“North Korea fired several short-range projectiles off its east coast on Saturday, in a move likely to raise tensions as denuclearization talks with the United States remain stalled,” the New York Times reports.
“The South Korean military said in a statement that the North had fired several short-range projectiles between 9:06 a.m. and 9:27 a.m. from near Wonsan, a coastal town east of Pyongyang, the capital. The projectiles flew 70 to 200 kilometers before they landed in the sea between North Korea and Japan, it said.”
North Korean leader Kim Jong Un will visit Russia later this month, the Kremlin said Thursday, in a meeting that offers President Vladimir Putin an opportunity to emerge as a broker in the long-running nuclear standoff and raise Russia’s profile in regional affairs.
The Kremlin said in a brief statement Thursday that Kim will visit Russia “in the second half of April” on Putin’s invitation, but gave no further details.
There seems to be a real fascination with Kim Jong Un’s security and how exactly he goes about his business while paranoid of assassination attempts and decapitation strikes from afar and from potential competition within his own circle of power.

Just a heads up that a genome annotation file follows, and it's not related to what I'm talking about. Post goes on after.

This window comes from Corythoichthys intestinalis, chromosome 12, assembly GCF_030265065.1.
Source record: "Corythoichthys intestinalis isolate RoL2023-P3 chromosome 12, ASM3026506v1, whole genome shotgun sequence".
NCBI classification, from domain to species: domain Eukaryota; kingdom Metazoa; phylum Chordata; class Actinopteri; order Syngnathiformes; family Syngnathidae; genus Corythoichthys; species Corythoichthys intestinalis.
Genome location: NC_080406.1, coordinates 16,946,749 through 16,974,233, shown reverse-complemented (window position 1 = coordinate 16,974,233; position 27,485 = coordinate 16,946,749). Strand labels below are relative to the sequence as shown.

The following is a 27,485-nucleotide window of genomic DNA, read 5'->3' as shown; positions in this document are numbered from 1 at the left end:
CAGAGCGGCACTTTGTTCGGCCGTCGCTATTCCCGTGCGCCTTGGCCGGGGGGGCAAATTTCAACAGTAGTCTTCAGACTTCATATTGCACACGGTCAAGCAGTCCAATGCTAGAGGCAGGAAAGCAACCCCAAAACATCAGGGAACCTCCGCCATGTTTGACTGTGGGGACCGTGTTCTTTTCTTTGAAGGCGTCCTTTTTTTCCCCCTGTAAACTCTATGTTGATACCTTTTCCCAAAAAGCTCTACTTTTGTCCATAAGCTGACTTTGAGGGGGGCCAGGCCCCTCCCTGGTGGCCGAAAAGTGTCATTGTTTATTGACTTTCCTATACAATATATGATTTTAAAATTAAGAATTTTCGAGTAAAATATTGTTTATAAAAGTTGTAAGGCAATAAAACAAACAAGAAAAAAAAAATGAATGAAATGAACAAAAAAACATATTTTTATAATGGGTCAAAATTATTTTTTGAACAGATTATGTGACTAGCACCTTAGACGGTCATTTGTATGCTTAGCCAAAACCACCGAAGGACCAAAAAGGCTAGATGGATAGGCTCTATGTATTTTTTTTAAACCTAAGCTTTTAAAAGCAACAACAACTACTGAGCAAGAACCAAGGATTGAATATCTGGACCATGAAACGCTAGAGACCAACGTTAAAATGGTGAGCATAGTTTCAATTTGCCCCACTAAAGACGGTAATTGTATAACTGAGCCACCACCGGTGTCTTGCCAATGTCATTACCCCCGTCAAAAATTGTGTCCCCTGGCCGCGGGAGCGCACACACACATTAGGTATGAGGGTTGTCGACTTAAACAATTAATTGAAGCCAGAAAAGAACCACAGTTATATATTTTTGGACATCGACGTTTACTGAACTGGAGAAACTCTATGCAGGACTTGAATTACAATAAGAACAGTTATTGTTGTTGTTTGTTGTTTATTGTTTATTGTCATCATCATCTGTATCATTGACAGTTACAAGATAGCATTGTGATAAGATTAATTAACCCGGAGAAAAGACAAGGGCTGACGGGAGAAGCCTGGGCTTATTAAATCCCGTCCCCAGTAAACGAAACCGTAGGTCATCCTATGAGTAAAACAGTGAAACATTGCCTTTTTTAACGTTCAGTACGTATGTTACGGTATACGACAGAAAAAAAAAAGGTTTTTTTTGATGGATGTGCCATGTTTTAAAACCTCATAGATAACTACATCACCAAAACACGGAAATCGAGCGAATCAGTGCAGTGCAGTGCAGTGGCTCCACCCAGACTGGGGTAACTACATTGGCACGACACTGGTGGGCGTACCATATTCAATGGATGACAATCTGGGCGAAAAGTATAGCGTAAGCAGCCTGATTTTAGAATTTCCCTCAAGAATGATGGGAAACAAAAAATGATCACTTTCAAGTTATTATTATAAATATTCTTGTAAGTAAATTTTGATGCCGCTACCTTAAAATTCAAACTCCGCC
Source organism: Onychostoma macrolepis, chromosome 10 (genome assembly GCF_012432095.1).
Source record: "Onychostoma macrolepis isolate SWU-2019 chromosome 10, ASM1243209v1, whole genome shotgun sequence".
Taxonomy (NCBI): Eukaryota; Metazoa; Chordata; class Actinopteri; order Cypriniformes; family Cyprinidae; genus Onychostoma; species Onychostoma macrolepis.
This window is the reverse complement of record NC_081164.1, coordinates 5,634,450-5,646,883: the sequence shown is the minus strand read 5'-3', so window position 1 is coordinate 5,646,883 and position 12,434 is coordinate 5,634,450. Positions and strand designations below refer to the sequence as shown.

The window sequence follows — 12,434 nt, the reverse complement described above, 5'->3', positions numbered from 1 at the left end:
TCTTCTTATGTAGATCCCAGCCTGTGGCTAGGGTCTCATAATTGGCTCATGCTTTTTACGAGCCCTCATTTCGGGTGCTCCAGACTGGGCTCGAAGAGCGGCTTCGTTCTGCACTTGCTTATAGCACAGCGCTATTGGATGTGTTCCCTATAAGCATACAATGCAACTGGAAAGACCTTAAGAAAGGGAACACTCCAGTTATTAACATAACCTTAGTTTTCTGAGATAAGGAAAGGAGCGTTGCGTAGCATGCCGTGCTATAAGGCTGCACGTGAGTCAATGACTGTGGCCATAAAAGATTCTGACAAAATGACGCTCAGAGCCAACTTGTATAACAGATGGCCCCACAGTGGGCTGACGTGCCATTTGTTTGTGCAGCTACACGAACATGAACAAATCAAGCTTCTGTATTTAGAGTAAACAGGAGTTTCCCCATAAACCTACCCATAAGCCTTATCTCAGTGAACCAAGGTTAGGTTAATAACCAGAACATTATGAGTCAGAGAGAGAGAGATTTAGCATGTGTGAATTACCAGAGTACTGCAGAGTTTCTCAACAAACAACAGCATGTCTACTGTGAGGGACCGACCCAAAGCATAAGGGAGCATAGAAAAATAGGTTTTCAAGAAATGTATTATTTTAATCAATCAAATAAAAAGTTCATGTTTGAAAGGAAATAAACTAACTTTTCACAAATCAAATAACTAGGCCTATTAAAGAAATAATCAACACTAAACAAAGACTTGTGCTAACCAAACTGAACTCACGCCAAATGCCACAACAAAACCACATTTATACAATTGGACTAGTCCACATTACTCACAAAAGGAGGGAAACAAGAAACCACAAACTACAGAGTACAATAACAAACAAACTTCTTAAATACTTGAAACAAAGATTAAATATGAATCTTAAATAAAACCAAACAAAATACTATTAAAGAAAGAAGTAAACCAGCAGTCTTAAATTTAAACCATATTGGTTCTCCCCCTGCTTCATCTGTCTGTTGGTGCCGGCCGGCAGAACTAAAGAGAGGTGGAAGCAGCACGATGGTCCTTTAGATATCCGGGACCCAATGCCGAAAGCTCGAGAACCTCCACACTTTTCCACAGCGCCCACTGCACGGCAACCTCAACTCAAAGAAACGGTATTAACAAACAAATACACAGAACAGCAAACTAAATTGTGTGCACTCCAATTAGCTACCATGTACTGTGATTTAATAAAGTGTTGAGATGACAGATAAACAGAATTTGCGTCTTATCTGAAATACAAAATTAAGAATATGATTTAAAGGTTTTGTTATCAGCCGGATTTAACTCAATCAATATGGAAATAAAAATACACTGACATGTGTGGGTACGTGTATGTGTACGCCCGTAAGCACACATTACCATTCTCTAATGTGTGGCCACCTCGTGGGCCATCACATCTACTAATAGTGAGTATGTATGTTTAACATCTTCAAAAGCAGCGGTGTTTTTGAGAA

It turns out that Kim doesn’t just have a Secret Service-like agency tasked with his protection. He has his own 100,000 man army with a stove-pipe command structure that reports directly to him. This elite unit is known as Guard Command.
In a nationally televised New Year address, Kim said denuclearisation was his “firm will” and North Korea had “declared at home and abroad that we would neither make and test nuclear weapons any longer nor use and proliferate them”.
Kim added that Pyongyang had “taken various practical measures” and if Washington responded “with trustworthy measures and corresponding practical actions … bilateral relations will develop wonderfully at a fast pace”.
In his opening statement, the North’s chief delegate Ri Son Gwon said: “As the Pyongyang meeting of the leaders of the north and south is being discussed, I think talking about the issue will provide answers to the wishes of the people.”
Using a proverb describing a very intimate friend to refer to inter-Korean ties, Ri added: “We have opened an era where we are advancing hand in hand rather than standing in each other’s way.”